The “Treasure America” video we produced this summer is now available on Google Video in a larger, higher quality format. The video makes a solid economic argument in favor of preserving the Arctic Refuge in its current state. Please pass it on, blog about it, write your politicians and let people know that investment in renewable energy is what this country needs. Watch the video here.
The LA Times reports that in Colorado, wind power is now actually cheaper than fossil fuel electricity. The same goes for Oklahoma and Austin, TX. The reason has more to do with skyrocketing costs of coal and gas plants, and less to do with newfound wind technology. There is no mention in the article how much subsidies play in the final calculation either. Still, it’s a great sign for wind and other renewables that a “tipping point” may be near when more and more customers choose wind over more polluting alternatives.
I find myself often lamenting the corporate-brand takeover of the world. Sure, there’s something be said for economies of scale and convenience, but when every town in the world is dominated by the same six chain stores, it takes away from what’s interesting in life – and arguably undermines the strength of local economies. Aside from legislation, the only way to combat it is by “voting with dollars”.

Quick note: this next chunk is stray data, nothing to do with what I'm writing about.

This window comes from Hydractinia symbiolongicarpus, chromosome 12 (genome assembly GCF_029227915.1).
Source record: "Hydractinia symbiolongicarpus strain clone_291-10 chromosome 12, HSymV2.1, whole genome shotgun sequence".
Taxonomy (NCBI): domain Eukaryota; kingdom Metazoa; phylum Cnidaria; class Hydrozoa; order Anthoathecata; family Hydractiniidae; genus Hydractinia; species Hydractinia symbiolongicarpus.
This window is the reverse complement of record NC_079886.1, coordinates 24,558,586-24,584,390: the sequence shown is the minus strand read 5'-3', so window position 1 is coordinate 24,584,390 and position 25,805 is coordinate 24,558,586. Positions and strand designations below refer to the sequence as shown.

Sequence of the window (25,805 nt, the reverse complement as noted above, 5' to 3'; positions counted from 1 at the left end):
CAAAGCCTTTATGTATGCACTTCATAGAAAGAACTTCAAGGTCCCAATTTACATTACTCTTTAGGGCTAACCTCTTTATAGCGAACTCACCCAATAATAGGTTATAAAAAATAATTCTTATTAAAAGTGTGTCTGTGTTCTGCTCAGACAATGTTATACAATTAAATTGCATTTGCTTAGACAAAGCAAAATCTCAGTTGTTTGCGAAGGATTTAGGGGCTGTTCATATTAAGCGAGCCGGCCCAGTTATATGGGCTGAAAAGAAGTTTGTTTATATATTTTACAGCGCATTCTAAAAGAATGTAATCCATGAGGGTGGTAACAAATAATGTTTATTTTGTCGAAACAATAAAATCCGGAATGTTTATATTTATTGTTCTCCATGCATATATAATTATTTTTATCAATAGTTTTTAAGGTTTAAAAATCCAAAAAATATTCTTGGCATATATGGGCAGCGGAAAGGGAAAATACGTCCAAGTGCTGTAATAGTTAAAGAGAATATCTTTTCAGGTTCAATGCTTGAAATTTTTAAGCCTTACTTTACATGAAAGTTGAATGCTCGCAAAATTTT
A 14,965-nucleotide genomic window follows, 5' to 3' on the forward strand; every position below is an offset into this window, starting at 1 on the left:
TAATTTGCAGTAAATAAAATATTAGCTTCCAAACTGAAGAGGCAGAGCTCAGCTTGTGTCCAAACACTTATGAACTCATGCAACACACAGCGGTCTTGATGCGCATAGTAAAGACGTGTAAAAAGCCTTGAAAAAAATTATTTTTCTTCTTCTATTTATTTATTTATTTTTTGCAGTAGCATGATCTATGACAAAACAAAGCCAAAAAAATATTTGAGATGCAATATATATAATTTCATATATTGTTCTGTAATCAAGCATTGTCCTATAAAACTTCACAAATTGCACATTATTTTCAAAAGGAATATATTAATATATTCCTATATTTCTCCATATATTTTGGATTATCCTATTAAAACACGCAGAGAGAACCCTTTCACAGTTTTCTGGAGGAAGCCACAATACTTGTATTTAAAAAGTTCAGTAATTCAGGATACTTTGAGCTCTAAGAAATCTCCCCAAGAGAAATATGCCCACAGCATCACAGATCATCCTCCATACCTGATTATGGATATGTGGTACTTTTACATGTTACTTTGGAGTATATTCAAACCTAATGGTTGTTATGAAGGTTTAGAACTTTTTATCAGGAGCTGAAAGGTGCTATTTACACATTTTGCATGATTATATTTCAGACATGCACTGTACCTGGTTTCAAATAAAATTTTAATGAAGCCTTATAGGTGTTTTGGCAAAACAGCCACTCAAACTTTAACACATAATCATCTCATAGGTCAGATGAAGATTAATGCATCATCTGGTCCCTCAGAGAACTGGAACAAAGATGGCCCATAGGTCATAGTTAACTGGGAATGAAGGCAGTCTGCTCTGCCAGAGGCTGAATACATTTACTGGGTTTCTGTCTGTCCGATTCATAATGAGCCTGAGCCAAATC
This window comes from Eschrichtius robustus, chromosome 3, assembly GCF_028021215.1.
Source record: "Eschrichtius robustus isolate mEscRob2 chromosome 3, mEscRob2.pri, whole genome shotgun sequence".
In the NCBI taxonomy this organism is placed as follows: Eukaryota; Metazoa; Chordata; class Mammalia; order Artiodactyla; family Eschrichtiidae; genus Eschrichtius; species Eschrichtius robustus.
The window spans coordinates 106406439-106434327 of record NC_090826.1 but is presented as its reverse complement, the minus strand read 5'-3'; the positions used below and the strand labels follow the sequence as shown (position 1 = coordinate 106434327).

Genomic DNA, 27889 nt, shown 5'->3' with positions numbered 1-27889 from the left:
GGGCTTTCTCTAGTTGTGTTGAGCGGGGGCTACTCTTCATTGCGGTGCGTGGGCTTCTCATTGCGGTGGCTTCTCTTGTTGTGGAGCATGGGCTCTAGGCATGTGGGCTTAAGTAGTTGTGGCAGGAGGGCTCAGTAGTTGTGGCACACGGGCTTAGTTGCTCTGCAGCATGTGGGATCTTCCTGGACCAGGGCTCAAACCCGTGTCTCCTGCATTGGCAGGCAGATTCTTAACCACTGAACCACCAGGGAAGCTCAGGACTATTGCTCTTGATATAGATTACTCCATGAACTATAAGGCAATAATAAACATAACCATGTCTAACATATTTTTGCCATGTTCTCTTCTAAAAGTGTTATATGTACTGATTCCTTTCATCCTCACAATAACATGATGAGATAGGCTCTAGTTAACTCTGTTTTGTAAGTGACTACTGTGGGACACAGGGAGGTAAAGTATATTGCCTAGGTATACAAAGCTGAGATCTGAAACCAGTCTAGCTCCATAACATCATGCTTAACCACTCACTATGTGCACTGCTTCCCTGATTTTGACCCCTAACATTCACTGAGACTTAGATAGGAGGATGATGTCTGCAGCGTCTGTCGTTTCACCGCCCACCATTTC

A new project called “Interra” has been started by the founders of Visa International and Odwalla to add data to credit card transactions which rewards people for shopping locally or at shops that meet certain criteria. I’m not sure exactly how the criteria are decided, nor how the whole thing works logistically, but it sound’s really cool!
I’m not usually much for conspiracy theories, but this one seems well documented, and very juicy. The vast majority of scientists hold climate change to be a fact – and the vast majority of them also accept that much of it is due to human activity – mostly industrial and automotive emissions. There are, however, a handful of scientists who periodically cast doubt on the connection between climate change and our actions, and even on climate change itself.